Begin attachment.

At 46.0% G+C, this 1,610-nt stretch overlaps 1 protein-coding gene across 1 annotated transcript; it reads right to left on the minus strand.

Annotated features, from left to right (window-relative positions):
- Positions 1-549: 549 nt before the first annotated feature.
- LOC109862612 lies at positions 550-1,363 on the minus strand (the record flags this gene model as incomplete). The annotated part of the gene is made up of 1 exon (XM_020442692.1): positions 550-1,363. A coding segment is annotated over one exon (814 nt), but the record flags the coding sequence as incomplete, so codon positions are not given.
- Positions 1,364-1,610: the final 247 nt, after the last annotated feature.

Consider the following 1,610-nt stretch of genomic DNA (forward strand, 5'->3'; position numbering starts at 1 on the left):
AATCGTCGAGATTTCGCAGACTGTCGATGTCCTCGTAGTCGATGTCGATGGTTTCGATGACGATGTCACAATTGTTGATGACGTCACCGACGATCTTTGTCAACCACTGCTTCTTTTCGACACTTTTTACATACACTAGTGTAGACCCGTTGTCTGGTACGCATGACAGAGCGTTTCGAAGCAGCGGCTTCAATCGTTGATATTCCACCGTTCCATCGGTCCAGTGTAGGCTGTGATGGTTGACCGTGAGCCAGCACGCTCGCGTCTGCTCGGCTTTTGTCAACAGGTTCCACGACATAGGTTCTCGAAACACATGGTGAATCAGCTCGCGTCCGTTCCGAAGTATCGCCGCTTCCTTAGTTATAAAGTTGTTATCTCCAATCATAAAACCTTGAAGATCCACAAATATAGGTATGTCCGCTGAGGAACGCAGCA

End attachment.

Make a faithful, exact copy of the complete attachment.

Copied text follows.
At 46.0% G+C, this 1,610-nt stretch overlaps 1 protein-coding gene across 1 annotated transcript; it reads right to left on the minus strand.

Annotated features, from left to right (window-relative positions):
- Positions 1-549: 549 nt before the first annotated feature.
- LOC109862612 lies at positions 550-1,363 on the minus strand (the record flags this gene model as incomplete). The annotated part of the gene is made up of 1 exon (XM_020442692.1): positions 550-1,363. A coding segment is annotated over one exon (814 nt), but the record flags the coding sequence as incomplete, so codon positions are not given.
- Positions 1,364-1,610: the final 247 nt, after the last annotated feature.

Consider the following 1,610-nt stretch of genomic DNA (forward strand, 5'->3'; position numbering starts at 1 on the left):
AATCGTCGAGATTTCGCAGACTGTCGATGTCCTCGTAGTCGATGTCGATGGTTTCGATGACGATGTCACAATTGTTGATGACGTCACCGACGATCTTTGTCAACCACTGCTTCTTTTCGACACTTTTTACATACACTAGTGTAGACCCGTTGTCTGGTACGCATGACAGAGCGTTTCGAAGCAGCGGCTTCAATCGTTGATATTCCACCGTTCCATCGGTCCAGTGTAGGCTGTGATGGTTGACCGTGAGCCAGCACGCTCGCGTCTGCTCGGCTTTTGTCAACAGGTTCCACGACATAGGTTCTCGAAACACATGGTGAATCAGCTCGCGTCCGTTCCGAAGTATCGCCGCTTCCTTAGTTATAAAGTTGTTATCTCCAATCATAAAACCTTGAAGATCCACAAATATAGGTATGTCCGCTGAGGAACGCAGCA